Of all the common core subjects, history is truly the most neglected. Sure, the kids enjoy it for the most part because it’s easier than math and English (for most) and young boys are also more interested than girls. Nevertheless, by high school the subject is all but abandoned by the youth, save a few with an IQ above the average.

“Why must I learn about old dead men and people I don’t care about?” They cry. The cultural wasteland that is America warrants this excuse. All that matters is the present, at least to the average high schooler. They’ll come to at least care about the future a little, but not caring about the past is as equally dangerous as not caring about the future.

The basis of the American republic was built on the idea that a well-informed voting population would choose the direction of the country. That worked well and was carried out for quite a while, a century and a half some might say. To a certain extent elections are still decided by informed people, though not always anymore. 2008 proved that rule had surely been broken. Dumbing down the youth is vital to breaking it.

But there is much more at stake than an informed voting population. You see, history may be about old dead men that the average high schooler doesn’t care about, but it’s not just the men. It’s who they were, what they stood for, and how they led their lives. It gives us all a sense of identity as we learn of the tales of old heroes. Heroes such as Davy Crockett, Daniel Boone, and gallant Old Hickory at New Orleans all give us a sense of pride, something we can be proud of.

The Alamo is perhaps one of the best remembered and it has a right to be. Those Southerners were fighting for their freedom and fought to the death in a noble last stand. Rightfully we should honor them not just by telljng their story, but by installing in ourselves the same fervour for one’s homeland.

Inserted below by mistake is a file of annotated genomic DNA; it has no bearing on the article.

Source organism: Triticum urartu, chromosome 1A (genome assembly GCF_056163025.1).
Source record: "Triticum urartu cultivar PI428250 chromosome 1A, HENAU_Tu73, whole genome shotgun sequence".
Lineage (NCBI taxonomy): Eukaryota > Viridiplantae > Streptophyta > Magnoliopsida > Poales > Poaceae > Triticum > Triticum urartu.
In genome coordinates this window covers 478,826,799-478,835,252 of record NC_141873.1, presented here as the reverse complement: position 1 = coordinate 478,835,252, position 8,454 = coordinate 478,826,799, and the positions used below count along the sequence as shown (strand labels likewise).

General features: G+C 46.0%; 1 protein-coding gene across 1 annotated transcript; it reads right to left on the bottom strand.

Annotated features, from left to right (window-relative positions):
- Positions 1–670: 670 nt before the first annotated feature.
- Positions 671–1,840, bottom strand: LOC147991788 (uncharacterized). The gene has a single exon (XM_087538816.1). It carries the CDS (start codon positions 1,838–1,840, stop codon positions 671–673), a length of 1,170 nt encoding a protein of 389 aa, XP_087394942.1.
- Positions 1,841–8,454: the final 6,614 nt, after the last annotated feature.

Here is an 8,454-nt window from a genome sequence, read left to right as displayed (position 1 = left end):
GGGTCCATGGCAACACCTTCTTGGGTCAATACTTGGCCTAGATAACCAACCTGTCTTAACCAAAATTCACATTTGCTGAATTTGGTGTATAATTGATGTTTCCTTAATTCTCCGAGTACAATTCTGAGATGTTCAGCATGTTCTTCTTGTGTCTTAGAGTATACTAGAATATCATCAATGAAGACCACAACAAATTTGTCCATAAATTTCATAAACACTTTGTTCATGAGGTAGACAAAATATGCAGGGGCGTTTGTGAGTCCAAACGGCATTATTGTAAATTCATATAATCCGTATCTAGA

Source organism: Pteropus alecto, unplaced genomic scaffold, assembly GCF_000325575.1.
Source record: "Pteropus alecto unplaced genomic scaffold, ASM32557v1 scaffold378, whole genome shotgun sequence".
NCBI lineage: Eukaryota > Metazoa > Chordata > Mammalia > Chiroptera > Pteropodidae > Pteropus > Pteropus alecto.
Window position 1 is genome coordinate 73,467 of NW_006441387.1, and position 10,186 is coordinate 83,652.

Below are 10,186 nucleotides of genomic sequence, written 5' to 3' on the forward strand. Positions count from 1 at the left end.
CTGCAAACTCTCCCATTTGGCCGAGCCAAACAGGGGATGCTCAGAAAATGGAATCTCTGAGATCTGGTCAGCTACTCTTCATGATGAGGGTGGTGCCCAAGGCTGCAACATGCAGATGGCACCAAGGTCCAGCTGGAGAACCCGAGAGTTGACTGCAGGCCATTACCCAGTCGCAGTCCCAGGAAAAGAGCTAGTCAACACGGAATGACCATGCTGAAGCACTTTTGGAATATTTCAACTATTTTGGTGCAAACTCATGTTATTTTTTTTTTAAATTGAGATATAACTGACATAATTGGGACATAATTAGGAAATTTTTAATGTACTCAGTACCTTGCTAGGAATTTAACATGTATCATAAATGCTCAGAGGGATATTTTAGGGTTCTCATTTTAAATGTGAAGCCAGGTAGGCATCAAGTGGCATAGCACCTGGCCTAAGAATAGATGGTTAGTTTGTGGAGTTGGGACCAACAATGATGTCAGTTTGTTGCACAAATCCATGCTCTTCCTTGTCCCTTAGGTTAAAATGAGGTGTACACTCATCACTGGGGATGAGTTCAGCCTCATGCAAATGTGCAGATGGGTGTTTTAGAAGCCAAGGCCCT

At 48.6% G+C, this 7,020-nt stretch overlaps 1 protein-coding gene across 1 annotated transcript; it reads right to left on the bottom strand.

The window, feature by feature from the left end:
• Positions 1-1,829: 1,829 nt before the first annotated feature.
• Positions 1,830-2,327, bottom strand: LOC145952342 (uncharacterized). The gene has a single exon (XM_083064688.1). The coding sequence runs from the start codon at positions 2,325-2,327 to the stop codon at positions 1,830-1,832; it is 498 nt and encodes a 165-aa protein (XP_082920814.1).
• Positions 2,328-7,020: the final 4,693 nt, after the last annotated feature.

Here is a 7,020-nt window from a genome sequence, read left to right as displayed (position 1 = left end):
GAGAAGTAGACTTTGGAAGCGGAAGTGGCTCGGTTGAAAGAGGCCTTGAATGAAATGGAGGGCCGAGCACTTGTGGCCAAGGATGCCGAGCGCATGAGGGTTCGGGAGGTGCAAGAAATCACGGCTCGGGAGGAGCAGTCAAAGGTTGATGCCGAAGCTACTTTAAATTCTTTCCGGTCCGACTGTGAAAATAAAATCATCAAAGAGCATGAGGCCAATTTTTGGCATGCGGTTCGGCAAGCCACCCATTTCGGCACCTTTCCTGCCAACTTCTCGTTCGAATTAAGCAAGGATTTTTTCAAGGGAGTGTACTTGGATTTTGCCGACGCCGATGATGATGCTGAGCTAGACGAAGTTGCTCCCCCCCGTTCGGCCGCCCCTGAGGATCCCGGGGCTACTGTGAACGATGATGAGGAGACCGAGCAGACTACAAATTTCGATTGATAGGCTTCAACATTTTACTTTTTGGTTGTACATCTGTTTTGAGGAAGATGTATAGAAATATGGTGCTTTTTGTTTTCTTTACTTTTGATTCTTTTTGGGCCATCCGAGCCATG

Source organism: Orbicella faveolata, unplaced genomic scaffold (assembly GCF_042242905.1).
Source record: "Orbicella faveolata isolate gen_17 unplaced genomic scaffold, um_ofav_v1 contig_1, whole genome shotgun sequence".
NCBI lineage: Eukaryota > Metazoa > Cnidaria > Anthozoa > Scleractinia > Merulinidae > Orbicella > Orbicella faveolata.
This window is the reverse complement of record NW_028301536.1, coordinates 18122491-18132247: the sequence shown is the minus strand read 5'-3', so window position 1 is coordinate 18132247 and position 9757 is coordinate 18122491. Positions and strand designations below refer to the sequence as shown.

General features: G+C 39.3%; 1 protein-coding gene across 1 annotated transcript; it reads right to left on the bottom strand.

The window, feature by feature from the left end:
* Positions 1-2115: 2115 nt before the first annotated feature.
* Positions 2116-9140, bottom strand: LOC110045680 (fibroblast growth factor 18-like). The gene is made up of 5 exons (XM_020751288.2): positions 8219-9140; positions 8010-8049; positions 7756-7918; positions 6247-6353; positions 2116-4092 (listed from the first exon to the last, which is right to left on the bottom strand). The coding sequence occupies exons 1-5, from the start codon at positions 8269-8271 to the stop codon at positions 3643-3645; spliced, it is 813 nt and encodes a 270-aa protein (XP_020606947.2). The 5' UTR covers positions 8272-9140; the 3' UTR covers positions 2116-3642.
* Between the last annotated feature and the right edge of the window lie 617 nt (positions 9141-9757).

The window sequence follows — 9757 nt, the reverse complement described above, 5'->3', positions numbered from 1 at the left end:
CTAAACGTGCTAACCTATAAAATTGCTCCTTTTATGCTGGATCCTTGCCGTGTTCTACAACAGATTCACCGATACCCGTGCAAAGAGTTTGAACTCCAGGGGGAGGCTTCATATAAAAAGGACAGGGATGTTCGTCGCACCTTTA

The left wouldn’t have that of course. Any identity the White man may conjure up is a threat to their agenda. It kindles a will in us to protect ourselves and fight back instead of being passive pushovers. They don’t want us identifying with our forefathers and so history must be altered to the point it is boring and uninteresting. A neverending tale of “evil White men” with no honoranle deeds to their name.

How can we blame our youth for being largelt disinterested in the past when they are indoctrinated and told the past was nothing but evil racists looking to put down the Black, Native, Jew, Asian, gay, transgender, and gender-fluid “individuals.” Especially in the South, history classes are 90 percent about slavery and the rest will be about the Holocaust. Some places they get that in English class as well because victimhood and such.

History is the most neglected of all subjects, but it is also the most important. History can not only prevent us from revisiting our mistakes (doesn’t mean it will), but it can teach us about who we are, where we come from, and what our values should be. Westerners today, especially the younger generation, are losing their sense of identity and place in the world. No people with such a rich and inspiring people should ever be so clueless about who they are. The question of who an American is continues coming up yet if history was hearkened to we would know full and well just who Americans are but that right has been deprived of us. We are directionless, aimless. America for the past few decades has floated through the years, slunking deeper into its cultural depression. It seems all American pride in the olden days has faded in the younger generations, again, leading to said directionless. One can’t help but think the destruction of true history has something to do with that

“To destroy a people, you must first sever their roots” Aleksander Solzhenitsyn


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